More recently, a collaboration of researchers at several national and private laboratories in the United States and Canada found hints of a gradual structural change of a sort that might also occur in supercooled water. They used neutron beams and X rays to examine amorphous ices. While slowly heating high-density amorphous ice to make it transform into low-density amorphous ice, Christopher A. Tulk of Oak Ridge (Tenn.) National Laboratory and his colleagues observed not just two, but five forms of the glassy material. The team noted that many more forms may be possible.
Since then, experimental probing of the amorphous-ice transition has continued to heat up. For instance, shortly after the neutron and X-ray study, Mishima and his NIMS colleague Yoshiharu Suzuki used both naked-eye observations and laser-light scattering measurements to reexamine the transition. They again concluded that the transition occurs suddenly, like a boiling or melting point.
However, in the Nov. 1, 2003 Physical Review B (II), the U.S.–Canadian team unveils additional neutron and X-ray data that further support a gradual transition, the authors say.
To skeptics, the lack of conclusive evidence for a sharp phase transition is telling. “Much of the talk about two forms of [liquid] water is hype,” says Soper. “The confusion arises from the fact that when pressure is applied to water, its structure changes rather easily by bending hydrogen bonds,” which would not be a genuine phase change.
For many researchers, the issue is no longer whether there’s a liquid-liquid phase transition of water. A sharp transition between phases is not actually needed to explain the oddities of supercooled water, says Debenedetti. It’s enough to have local variations in the packing configurations of molecules, and that has been seen in both experiments and simulations, he notes.
Scientists are now excited about phase changes in other liquids and the unexpected similarities that are turning up among materials. For instance, Poole, C. Austen Angell of the Arizona State University in Tempe, and others have been simulating the microscopic ordering of silica molecules. Angell was one of the scientists who discovered the anomalous behaviors of supercooled water.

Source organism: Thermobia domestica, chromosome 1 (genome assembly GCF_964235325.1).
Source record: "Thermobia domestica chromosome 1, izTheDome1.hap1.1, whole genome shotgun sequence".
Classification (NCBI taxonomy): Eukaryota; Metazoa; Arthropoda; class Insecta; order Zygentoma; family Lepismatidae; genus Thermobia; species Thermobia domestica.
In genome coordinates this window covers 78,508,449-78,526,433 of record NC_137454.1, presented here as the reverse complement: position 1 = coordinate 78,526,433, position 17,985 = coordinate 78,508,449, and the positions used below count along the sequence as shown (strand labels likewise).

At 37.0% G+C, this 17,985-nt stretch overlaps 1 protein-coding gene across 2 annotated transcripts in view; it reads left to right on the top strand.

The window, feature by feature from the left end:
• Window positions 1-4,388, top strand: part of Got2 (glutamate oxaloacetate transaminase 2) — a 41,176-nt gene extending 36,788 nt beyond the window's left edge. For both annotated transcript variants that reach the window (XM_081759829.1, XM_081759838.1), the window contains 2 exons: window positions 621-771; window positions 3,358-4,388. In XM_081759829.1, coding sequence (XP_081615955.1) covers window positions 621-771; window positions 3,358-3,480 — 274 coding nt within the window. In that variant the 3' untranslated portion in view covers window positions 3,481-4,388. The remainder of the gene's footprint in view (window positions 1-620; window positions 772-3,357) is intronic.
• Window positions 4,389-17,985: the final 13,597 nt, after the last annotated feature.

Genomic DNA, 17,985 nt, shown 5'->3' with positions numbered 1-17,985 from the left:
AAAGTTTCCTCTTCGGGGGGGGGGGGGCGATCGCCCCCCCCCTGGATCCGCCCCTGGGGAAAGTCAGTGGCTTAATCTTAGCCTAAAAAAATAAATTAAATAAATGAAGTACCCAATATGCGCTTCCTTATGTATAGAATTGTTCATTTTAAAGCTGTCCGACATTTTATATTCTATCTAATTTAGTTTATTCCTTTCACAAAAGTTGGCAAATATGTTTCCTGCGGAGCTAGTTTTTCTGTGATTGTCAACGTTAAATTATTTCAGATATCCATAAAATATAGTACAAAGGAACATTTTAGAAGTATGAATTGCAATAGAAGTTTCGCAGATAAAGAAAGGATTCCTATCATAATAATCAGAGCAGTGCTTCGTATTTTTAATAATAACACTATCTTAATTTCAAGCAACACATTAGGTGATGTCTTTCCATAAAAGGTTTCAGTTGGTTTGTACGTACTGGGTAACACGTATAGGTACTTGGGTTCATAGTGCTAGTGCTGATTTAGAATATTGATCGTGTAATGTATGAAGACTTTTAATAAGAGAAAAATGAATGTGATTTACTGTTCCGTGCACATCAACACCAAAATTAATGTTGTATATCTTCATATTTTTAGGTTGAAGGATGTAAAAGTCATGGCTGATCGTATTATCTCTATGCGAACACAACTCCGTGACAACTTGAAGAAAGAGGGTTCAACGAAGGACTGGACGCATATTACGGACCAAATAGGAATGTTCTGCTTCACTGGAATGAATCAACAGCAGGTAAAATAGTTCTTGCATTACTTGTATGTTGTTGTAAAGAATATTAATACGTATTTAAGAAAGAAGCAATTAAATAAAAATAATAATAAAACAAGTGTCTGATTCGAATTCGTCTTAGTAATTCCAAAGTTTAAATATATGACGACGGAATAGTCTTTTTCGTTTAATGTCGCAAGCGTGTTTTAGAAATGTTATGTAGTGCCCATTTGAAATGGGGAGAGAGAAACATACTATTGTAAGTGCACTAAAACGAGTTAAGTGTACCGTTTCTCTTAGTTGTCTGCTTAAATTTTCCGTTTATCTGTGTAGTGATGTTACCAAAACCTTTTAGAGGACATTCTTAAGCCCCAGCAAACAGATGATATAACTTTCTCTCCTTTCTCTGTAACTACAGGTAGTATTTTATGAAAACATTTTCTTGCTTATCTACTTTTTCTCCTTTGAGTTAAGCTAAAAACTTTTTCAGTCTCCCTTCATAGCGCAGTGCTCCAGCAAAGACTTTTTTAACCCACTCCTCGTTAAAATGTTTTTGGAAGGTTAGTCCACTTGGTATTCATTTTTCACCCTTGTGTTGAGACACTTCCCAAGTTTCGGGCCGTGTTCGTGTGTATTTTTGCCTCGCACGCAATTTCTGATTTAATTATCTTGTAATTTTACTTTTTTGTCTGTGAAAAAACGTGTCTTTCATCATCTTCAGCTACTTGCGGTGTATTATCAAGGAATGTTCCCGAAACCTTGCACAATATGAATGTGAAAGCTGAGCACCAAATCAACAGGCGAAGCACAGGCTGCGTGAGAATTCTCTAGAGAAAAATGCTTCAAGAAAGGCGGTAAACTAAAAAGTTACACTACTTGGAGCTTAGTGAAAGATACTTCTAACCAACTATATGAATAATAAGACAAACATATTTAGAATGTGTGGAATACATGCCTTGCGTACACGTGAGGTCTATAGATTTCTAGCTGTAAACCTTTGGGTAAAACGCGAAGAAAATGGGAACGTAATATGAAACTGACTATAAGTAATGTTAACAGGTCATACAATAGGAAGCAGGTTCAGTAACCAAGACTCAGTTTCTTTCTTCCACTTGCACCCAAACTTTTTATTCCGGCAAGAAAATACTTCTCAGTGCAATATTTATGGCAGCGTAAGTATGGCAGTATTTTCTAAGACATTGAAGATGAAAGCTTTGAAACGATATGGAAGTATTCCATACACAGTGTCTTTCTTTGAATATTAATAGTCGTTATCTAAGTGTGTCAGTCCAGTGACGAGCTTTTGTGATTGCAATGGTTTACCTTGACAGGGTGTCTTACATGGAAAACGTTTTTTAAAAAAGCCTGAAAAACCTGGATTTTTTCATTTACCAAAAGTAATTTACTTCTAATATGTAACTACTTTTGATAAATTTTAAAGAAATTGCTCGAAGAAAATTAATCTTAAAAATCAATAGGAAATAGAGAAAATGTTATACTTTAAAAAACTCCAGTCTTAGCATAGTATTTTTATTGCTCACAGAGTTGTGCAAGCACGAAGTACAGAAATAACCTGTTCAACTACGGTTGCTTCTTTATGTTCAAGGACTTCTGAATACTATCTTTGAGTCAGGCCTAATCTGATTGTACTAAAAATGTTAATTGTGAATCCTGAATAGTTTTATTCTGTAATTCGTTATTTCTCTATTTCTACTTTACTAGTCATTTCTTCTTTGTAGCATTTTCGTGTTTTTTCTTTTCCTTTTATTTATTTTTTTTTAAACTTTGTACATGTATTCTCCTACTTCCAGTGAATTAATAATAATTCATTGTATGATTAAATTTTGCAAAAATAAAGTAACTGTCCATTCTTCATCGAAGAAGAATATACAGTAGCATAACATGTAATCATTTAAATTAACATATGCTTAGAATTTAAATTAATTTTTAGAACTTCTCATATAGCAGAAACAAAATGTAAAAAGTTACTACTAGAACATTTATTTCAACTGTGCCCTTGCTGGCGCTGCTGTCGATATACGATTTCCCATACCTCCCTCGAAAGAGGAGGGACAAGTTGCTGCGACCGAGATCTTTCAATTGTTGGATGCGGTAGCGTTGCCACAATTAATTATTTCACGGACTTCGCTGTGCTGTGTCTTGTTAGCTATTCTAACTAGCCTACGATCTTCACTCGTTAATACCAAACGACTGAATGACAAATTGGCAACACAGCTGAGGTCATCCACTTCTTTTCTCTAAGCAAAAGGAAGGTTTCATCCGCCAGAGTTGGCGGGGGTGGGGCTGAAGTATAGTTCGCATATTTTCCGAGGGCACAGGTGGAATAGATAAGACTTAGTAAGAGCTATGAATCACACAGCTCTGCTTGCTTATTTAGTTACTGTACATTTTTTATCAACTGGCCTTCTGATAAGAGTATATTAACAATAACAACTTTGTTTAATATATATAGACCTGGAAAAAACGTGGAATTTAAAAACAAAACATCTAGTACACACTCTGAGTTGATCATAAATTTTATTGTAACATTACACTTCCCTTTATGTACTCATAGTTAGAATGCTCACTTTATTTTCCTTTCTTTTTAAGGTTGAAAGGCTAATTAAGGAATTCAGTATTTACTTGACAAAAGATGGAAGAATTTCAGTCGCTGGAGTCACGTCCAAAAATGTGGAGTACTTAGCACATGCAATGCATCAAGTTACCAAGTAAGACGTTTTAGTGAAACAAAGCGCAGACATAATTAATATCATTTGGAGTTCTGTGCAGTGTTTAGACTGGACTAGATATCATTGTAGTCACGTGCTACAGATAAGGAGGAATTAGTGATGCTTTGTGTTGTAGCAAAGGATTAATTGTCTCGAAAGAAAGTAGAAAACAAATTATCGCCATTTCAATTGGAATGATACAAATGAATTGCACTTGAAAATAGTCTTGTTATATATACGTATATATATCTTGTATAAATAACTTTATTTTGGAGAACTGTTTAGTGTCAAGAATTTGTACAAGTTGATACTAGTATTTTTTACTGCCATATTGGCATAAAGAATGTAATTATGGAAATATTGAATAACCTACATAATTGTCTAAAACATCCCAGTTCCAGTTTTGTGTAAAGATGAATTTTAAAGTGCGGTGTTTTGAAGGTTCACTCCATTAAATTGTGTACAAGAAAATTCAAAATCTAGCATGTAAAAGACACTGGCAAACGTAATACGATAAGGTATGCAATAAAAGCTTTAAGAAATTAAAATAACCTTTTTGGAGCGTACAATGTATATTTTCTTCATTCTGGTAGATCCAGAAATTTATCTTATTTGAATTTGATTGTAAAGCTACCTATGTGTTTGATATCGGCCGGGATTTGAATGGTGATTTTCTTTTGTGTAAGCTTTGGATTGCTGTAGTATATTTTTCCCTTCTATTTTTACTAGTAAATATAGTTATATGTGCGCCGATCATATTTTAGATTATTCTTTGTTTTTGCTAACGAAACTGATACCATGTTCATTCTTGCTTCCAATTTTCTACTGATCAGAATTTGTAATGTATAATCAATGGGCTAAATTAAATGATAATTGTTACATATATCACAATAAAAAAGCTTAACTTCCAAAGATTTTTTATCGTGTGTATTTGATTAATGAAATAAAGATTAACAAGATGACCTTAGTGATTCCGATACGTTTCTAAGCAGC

Silica is the primary ingredient of sand, glass, and quartz. Unlikely as it seems, its molten form may be a distant cousin to water. Each has tetrahedral order and a density maximum in its liquid state. Some simulations have shown that silica undergoes a liquid-liquid transition, although the enormity of such calculations is pushing the limit of what computers can handle.
Poole suggests that the work may ultimately lead to a new perspective on silica’s phase changes and some of its other behaviors. That, in turn, could enable earth scientists to better understand how the structure of Earth’s interior came about and how it’s evolving.
Recent simulations of elemental silicon, another tetrahedrally ordered substance, also show a liquid-liquid phase transition. Angell and Srikanth Sastry of the Jawaharlal Nehru Centre for Advanced Scientific Research in Bangalore, India, describe their silicon simulations in the November 2003 Nature Materials.
Simulation studies by other scientists have indicated that silicon, like water, has a maximum density as a liquid, rather than as a solid.
“This silicon [work] is a real breakthrough,” Stanley says. “People have always thought of silicon as a perfectly straightforward element. They’re now finding that liquid silicon is anything but straightforward. . . . It’s like water.”
New experiments take supercooled liquid silicon to more than 200C below silicon’s freezing point. They show increasing tetrahedral order as the temperature decreases. This suggests that a liquid-liquid phase transition takes place at still lower temperatures, say Noël Jakse at the University of Metz in France and his colleagues in the Dec. 8, 2003 Applied Physics Letters.
Using a mathematical model, Francesco Sciortino and his colleagues at the University of Rome La Sapienza recently discovered indications that any substance with a maximum density in its liquid phase must also undergo a liquid-liquid phase transition. The researchers analyzed patterns of energy highs and lows–an “energy landscape”–associated with various molecular configurations. They described their analysis in the Oct. 10, 2003 Physical Review Letters.
The apparent similarities of liquid water, silica, and silicon are more than just coincidences, the Italian team proposes. The common properties of some very different substances may reflect patterns of structure and function that had previously eluded the scientific community.
Perhaps that’s why what began as an exploration of water’s oddities has now spilled along so many other channels.